Adam Zagoria covers basketball at all levels. He is the author of two books and an award-winning journalist whose articles have appeared in ESPN The Magazine, SLAM, Sheridan Hoops, Sports Illustrated, Basketball Times and in newspapers nationwide.
Kentucky Coming to Watch MiKyle Mcintosh; Slew of High-Majors Involved
MiKyle McIntosh is a 6-foot-6, 225-pound guard/forward at Jackson (Ky.) 22 Feet Academy who is drawing offers and interest from many of the top programs in the nation.
Kentucky assistant Orlando Antigua will come tonight (Monday) to watch McIntosh and sophomore guard Jamar Ergas — both native Canadians — play about an hour and 20 minutes outside of Lexington.
“Orlando texted me over the weekend and asked me to send him a few highlight tapes,” 22 Feet Academy coach Ryan Schmidt told SNY.tv. “They seem pretty interested.”
McIntosh, who will sign in the spring, currently holds offers from Miami and UCLA, but he’s drawing interest from a Who’s Who of heavyweights, Schmidt said.
“North Carolina, Kansas, UConn and Florida have all called in the last two weeks,” he said. “North Carolina and Kansas are going to try and get up in the next couple of weeks. Same with Ohio State. It’s really picking up for him.” He said Carolina’s Steve Robinson and Kansas’s Kurtis Townsend have been in touch.
Schmidt said McIntosh suffered a “serious ankle injury” in which he tore ligaments last April. He then missed the spring recruiting period and by July, he was at about “75 percent.”
He picked up some mid-major offers by then, including Duquesne, Illinois State, St. Bonaventure, Charlotte and Hawaii.
“He wanted to wait until the late signing period and get 100 percent healthy,” Schmidt said.
His stock took off in December when he averaged 28 points, 11 boards and 7 assists during a three-day showcase in Toronto.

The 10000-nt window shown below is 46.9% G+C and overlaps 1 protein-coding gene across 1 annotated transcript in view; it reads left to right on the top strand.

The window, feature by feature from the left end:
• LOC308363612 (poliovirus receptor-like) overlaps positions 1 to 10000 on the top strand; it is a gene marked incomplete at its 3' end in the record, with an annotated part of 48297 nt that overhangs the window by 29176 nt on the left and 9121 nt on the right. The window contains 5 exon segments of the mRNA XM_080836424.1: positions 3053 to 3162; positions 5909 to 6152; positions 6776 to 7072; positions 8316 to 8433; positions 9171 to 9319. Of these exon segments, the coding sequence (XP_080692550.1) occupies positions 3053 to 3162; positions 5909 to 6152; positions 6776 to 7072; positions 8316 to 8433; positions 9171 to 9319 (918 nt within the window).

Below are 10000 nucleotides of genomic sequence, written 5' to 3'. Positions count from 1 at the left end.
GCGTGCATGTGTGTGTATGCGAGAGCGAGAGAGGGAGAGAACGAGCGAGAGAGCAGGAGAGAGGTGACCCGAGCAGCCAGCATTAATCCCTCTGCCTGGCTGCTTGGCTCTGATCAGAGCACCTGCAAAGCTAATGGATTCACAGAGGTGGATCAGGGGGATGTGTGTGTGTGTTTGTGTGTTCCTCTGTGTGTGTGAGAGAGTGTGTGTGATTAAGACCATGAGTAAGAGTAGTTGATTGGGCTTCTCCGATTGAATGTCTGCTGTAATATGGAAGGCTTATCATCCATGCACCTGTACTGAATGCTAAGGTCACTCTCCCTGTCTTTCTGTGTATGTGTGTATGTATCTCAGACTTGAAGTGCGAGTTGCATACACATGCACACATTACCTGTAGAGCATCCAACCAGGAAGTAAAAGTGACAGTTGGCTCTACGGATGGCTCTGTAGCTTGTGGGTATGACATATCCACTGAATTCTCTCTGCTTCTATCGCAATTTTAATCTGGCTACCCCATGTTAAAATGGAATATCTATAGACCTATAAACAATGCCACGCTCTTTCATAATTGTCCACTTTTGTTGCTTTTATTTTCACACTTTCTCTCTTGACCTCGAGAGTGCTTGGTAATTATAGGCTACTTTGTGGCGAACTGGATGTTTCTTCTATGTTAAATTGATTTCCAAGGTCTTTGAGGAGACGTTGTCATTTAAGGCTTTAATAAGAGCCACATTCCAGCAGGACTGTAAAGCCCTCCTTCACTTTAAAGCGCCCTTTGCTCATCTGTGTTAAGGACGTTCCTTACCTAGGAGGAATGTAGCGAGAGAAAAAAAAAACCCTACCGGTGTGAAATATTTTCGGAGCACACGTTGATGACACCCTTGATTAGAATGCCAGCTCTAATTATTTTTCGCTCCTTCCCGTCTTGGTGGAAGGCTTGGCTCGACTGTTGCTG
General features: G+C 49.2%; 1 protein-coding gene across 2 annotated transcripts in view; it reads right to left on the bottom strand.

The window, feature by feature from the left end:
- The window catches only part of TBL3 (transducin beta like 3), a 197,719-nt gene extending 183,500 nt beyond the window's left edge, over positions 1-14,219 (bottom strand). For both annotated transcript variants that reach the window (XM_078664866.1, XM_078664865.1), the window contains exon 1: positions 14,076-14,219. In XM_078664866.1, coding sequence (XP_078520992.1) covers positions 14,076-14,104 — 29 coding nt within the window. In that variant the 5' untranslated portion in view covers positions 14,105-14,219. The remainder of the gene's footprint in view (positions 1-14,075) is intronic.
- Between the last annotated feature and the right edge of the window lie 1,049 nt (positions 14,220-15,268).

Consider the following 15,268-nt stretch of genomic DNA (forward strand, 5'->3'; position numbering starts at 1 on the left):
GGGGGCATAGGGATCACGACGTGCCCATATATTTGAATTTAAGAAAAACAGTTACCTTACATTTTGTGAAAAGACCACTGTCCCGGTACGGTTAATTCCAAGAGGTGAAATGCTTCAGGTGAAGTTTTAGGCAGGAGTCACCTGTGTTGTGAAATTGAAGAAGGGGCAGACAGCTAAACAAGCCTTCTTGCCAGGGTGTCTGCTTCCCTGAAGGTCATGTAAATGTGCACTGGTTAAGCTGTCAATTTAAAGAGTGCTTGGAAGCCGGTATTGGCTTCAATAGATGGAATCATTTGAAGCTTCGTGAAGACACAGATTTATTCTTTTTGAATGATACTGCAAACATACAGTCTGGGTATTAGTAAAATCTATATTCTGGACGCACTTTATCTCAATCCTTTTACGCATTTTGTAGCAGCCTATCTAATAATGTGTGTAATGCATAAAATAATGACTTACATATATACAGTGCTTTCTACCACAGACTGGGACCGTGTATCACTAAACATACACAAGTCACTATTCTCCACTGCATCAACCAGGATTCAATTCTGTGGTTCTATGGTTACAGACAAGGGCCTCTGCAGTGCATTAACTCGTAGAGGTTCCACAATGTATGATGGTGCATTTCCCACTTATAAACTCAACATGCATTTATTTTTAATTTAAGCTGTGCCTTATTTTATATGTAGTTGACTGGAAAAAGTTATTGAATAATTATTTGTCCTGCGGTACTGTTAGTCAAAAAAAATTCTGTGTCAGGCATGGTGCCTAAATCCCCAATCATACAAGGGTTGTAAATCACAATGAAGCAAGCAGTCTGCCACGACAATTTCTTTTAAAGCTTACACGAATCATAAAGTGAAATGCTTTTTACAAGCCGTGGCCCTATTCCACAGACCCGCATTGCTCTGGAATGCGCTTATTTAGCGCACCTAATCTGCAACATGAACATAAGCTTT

“After that, Kansas called,” Schmidt said.
Some schools see McIntosh as a power forward, but Schmidt says he plays some point guard at 22 Feet and is quick and strong enough to blow by defenders on the perimeter but must still improve his shooting stroke.
“His skillset has improved tremendously,” Schmidt said. “He plays point guard for us as well. He’s about as good as I’ve seen.
“He’s 6-6, 225 and his ball-handling ability is pretty phenomenal. He’s a streaky shooter. That’s what he wants to improve on. He has really good mechanics. When he gets to the next level, he has a chance to be a premier guard once he gets his shooting down.
“No one can guard him off the dribble. He gets half a step, and he’s so strong.”
McIntosh is one of a number of Canadian players now competing in Kentucky — along with Ergas, 2013 point guard Emmanuel Owootoah and 2014 power forward Ray Kasongo, among others. (We featured Kasongo here and Owootoah here.)
Schmidt said McIntosh was with coach Ro Russell at Christian Faith (N.C.), but Russell has since left and Schmidt said McIntosh was “going to transfer anyway.”
Russell maintains ties with several of the Canadians in Kentucky.
“Kentucky is basketball country,” Russell told SNY.tv. “And Canada is close enough for parents to go and watch. Many schools have student-exchange programs.”
More and more coaches are now coming to Kentucky to scout these players.
UCLA assistant Korey McCray was in Kentucky last week to see Owootoah and Kasongo, and his colleague Phil Mathews returns Feb. 8 to see Owootoah.
The 6-4 Ergas, meantime, has made several stops before landing at 22 Feet.
You may recall that he was the runner-up to Julius Randle last year in the Elite 24 Dunk Contest in Venice Beach, Calif.
Now the small forward is drawing interest from Kentucky and others. Schmidt said Antigua first reached out about Ergas, and then became interested in McIntosh.
“Everyone in the country has expressed interest in that kid,” Schmidt said of Ergas. “He’s got a chance to be pretty unbelievable.”
Adam Zagoria is a Basketball Insider who covers basketball at all levels. A contributor to The New York Times and SportsNet New York (SNY), he is also the author of two books and is an award-winning journalist and filmmaker. His articles have appeared in ESPN The Magazine, SLAM, Sheridan Hoops, Basketball Times and in newspapers nationwide. He also won an Emmy award for his work on the SNY mini-documentary on Syracuse guard Tyus Battle.
A veteran Ultimate Frisbee player, he has competed in numerous National and World Championships and, perhaps more importantly, his teams won the Westchester Summer League (WSL) championships in 2011 and 2013.
He lives in Manhattan with his wife and children.